2018 sees the tenth anniversary of a rough time in my life. A decade ago, in pre-blog days, I experienced a period of work-related stress that had repercussions for myself and those around me. Now, at some distant remove from that episode, it seems a reasonable moment to pause and reflect, in a manner that wasn't an option at the time.
In 2000, I began working for a small, but growing, electronics company which, in many ways, became my dream job. It was a rewarding time, both from the sense of making a difference and also remuneration. As the company's ranks swelled, we all rode the wave of hard work and job satisfaction, and after eight years, I found myself managing a product line as well as co-ordinating installations and repairs. Those latter roles began to need more resource and manpower but, in fire-fighting mode, I was either too busy juggling projects or too close to the problem to recognise it for what it was.
The upshot was that I internalised everything, taking the burden of the looming deadlines, customers' high expectations and general lack of resource as my problem, not the company's. This was not a healthy state of affairs and, inevitably, I ended up as a sobbing wreck in the boss's office.
Sent home and visiting a doctor at my local surgery, I vaguely heard the words he was saying... something about a football pitch, countless blades of grass, one blade among many, yada, yada. My head was still full of all the things that weren't being done at work so, when I returned home, all I could explain to Our Lass about the doctor was "When the heck does he think I have time to mow the lawn?!" After a time (memory has kindly erased how long), I returned to work, to a company that was also wondering what was going to happen next. I did not appreciate their point of view for some considerable while.
Whilst I'd been away, things had been happening, resource was being created and a whole department began to take shape. Unfortunately, it seemed unlikely that I would be a part of it, as I was offered the choice of several other, perhaps less demanding, roles. At this point, I began to realise that I was on a journey of sorts. I hadn't heard of the Change Curve, but being told that I was no longer required in the role that had suited me like no other was a proper blow. Shock and denial turned to anger.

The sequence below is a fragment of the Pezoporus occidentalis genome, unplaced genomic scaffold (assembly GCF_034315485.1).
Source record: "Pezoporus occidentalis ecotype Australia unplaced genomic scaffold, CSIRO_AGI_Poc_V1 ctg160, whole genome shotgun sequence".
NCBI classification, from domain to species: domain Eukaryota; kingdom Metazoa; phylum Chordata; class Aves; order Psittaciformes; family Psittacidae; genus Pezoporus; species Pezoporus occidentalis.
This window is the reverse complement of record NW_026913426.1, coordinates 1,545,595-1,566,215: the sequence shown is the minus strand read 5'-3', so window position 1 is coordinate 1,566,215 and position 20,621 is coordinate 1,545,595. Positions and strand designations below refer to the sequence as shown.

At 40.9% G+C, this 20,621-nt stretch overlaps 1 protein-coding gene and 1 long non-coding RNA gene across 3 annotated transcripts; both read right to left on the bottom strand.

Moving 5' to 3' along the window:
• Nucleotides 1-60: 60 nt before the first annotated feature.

Having asked for a weekend to think things over, I channelled the anger into a heartfelt letter to the boss, outlining why I thought he was wrong. Subsequent redrafts followed, each lifting a cloud as the expletive count lowered. All through this process, the song playing in my head, and I do not know how it came to me, was Green Day's 'Boulevard of Broken Dreams'. This was a band whose output tended to be generationally restricted to the bedrooms of First and Second Born, so I likely absorbed the vibe, unconsciously, through the walls.
The following week, letter delivered, I felt strong enough to argue my corner, resulting in the small victory of a desk in the corner of the nascent department. From this vantage point, I was able to rebuild some self confidence, using the best bits of the old me to forge a more resilient, but wary, new me. During that time, on site with a trusted and valued customer, I talked about what had happened. Bless him, the customer kindly gave me the "It's ok to say no" talk which, in many ways, was the final piece of the puzzle. In the years afterwards, I hope I repaid his kindness, it was the least I could do.
I spent a further five years with the company, with my only significant use of the word 'no' being the occasion when I refused the position of departmental manager. Later, when the question arose again, I accepted, and had the honour of managing (at least on paper!) the best bunch of colleagues a guy could wish for. They were often infuriating, occasionally ridiculous, but frequently sublime. To a man and woman, each understood the need to complete the task, using their many and different skills to accomplish what was required. A chap can learn a lot from a team like that.
So now, whenever I listen to 'Boulevard...', it reminds me of not only the low point, but also the highs. Which is quite cathartic and pretty much all you could ask of a SOMP track.